[7]        On 3 July 2015 the respondent wrote to the petitioner certifying that the conditions in paragraphs 4 and 5 of Part 2 of Schedule 3 of the 2004 Act were satisfied and that he would be returned to France.  (No 6/2 of process).  Removal directions were subsequently issued on 28 July 2015 (No 6/1 of process) although these were cancelled in accordance with the usual policy when this petition was raised.  Mr Pirie referred to the decision of the First Division in MIAB (AP) & others v Secretary of State for the Home Department [2016] CSIH 64 in which there is a statement, albeit obiter, that a particular ground of review in that case based on Article 12 of Dublin III did not have a reasonable prospect of success.  Mr Pirie submitted that the reasoning in that case included the interpretation of Article 12 which could in turn be read across to Article 19.  The only ground of review left in this petition was in terms of Article 19(2) of Dublin III, namely that the claimant says that he left the Member State in question (France) and was then outside the EU for more than three months.  He has produced a letter purporting to be from an employer in Iran although it should be noted that the document was not before the Secretary of State when she made her decision.  No other information is produced.  Mr Pirie stated that from a conventional judicial review perspective the petitioner would necessarily fail because the court can only look at material that was before the decision maker.  The petitioner could succeed only if he convinces the court that the scope of Article 27 of Dublin III is wider than the usual judicial review reach, although the scope of judicial review procedure itself would require to be adapted in order to allow that argument.  Two concessions are made by the respondent in that respect.  First, judicial review can and should be adapted where necessary to provide the effective remedy required by Article 27 and secondly, the correct scope of Article 27 includes the right to challenge the statutory decisions in this case on the basis of an infringement of Article 19(2).  Accordingly, if a petitioner had evidence such as a stamp in his passport giving a date of entry into another country, that would be relevant. 

 

2.  Dublin III
[8]        Reference was first made to some of the recitals to the Regulations.  Recital 4 sets out that a common European asylum system should include a clear and workable method for determining the Member State responsible for the examination of an asylum application.  Recital 5 narrates that fair criteria both for the State and the person concerned must lie behind any method adopted and in particular the need for rapid processing of applications is emphasised.  Recital 18 sets out the need for a personal interview with the applicant to facilitate the determination of the responsible State.  Recital 19 is important and states:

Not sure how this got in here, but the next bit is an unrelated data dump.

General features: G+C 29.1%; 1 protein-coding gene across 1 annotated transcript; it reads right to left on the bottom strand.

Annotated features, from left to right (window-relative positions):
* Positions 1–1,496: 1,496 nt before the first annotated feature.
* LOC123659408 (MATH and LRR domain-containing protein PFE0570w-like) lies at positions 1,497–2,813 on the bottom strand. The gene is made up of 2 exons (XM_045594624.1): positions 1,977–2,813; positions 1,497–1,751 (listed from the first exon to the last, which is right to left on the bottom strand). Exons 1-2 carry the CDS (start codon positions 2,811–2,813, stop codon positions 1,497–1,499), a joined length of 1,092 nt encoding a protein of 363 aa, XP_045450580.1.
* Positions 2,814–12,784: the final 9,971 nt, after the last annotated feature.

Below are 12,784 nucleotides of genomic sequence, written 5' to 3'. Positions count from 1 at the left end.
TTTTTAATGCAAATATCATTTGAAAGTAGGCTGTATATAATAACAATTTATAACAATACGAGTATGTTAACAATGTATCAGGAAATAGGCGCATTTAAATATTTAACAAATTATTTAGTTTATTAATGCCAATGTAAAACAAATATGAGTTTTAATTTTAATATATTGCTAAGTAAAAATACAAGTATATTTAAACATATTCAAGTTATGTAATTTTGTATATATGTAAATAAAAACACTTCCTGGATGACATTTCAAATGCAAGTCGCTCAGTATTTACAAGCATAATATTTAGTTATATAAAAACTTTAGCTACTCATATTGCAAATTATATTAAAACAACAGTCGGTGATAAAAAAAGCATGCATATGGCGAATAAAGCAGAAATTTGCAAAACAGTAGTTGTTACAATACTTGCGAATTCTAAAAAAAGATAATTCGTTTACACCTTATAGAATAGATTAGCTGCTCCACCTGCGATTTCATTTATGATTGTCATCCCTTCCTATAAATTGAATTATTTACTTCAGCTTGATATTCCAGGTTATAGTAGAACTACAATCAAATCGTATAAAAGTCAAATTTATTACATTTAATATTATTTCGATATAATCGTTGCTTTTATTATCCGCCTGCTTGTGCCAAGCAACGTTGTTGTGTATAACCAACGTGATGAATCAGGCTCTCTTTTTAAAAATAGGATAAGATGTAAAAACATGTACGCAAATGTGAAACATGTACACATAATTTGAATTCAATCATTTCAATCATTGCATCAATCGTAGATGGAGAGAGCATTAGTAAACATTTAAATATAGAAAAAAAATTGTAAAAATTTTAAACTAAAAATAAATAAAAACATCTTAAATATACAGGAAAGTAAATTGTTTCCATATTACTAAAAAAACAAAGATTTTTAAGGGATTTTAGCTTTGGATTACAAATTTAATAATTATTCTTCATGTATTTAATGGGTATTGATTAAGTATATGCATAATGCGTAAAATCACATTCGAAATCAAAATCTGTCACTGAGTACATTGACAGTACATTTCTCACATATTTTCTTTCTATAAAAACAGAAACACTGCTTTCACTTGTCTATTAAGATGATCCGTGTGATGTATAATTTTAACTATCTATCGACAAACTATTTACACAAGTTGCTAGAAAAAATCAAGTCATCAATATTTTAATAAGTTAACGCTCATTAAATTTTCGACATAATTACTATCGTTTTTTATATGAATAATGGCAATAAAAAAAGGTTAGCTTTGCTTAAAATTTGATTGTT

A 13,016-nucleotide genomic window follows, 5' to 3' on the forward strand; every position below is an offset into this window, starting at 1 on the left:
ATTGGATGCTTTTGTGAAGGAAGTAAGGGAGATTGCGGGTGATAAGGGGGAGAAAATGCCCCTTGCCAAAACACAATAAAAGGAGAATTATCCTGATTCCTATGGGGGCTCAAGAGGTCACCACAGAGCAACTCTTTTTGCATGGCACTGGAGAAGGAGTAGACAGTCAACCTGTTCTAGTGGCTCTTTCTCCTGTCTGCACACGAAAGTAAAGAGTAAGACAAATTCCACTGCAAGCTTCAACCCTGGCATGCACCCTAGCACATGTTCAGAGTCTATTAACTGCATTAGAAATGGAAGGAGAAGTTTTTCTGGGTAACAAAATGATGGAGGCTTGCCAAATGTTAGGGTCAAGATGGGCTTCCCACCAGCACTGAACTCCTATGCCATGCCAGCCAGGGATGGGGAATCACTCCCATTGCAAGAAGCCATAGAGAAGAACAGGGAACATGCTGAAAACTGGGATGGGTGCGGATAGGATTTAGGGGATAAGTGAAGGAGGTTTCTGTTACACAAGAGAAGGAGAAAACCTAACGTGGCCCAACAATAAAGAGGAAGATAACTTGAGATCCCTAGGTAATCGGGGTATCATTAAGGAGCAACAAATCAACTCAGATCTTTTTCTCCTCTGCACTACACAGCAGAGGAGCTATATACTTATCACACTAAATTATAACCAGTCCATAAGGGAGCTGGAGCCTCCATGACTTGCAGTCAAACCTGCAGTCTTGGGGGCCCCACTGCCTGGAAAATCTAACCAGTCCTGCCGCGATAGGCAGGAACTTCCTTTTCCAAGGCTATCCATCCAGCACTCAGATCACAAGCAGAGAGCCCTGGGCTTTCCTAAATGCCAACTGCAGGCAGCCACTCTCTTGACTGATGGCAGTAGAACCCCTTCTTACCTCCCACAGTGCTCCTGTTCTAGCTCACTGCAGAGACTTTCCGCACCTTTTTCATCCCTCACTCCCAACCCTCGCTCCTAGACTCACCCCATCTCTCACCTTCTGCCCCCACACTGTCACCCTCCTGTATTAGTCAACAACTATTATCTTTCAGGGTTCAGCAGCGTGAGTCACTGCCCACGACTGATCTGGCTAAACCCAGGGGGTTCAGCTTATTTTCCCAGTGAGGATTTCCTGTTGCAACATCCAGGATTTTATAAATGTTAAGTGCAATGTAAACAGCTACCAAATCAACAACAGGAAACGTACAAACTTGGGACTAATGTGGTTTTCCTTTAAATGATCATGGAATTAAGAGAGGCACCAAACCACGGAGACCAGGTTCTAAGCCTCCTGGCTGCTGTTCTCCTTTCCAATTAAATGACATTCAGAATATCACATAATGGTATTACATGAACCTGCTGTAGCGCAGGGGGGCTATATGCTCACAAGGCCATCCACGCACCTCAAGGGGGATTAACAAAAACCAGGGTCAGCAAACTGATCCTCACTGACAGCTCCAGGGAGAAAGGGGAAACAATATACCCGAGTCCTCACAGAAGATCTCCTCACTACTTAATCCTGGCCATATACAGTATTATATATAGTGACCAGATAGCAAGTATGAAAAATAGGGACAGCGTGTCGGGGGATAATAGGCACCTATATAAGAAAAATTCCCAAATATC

“In order to guarantee effective protection of the right of the persons concerned, legal safeguards and the right to an effective remedy in respect of decisions regarding transfers to the Member State responsible should be established, in accordance, in particular with Article 47 of the Charter of Fundamental Rights of the European Union.  In order to ensure that international law is respected, an effective remedy against such decisions should cover both the examination of the application of this Regulation and of the legal and factual situation in the Member State to which the applicant is transferred.”

 

[9]        So far as the substance of the Regulation is concerned Article 1 makes clear that the purpose of the Regulation is to lay down the criteria and mechanisms for determining the Member State responsible for examining an application for international protection lodged in one of the Member States by a Third Country National or a stateless person.  Article 3 starts to set out the procedure and confirms that the application shall be examined by a single Member State, known as the Member State responsible.  Article 3.2 provides that: 

            “Where no Member State responsible can be designated on the basis of the criteria listed in this Regulation, the first Member State in which the application for international protection was lodged shall be responsible for examining it.”

 

[10]      Article 7 provides, inter alia, that the Member State responsible in accordance with the hierarchy of criteria set out in Chapter III of the Regulation shall be determined on the basis of the situation pertaining when the applicant first lodged his or her application for international protection with a Member State.  One of the various criteria of Chapter III is contained in Article 12 which provides that where an applicant is in possession of a valid residence document the Member State which issued that document shall be responsible for examining the application for international protection.  That article was the subject matter of discussion in the case of MIB v SSHD referred to earlier where the Inner House made clear that any argument that such a residence document was issued on the basis of false information or forgery was a point that could only be raised by a receiving State.  Article 18 provides that the Member State responsible under the Regulation is obliged to take charge of an applicant who has lodged an application in a different Member State and take back an applicant whose application is under examination.  The responsible Member State must examine or complete the examination of the application for international protection made by the applicant.  Importantly, once an obligation to take back is accepted by a Member State a transfer decision must be made by the requesting State under Article 26.1.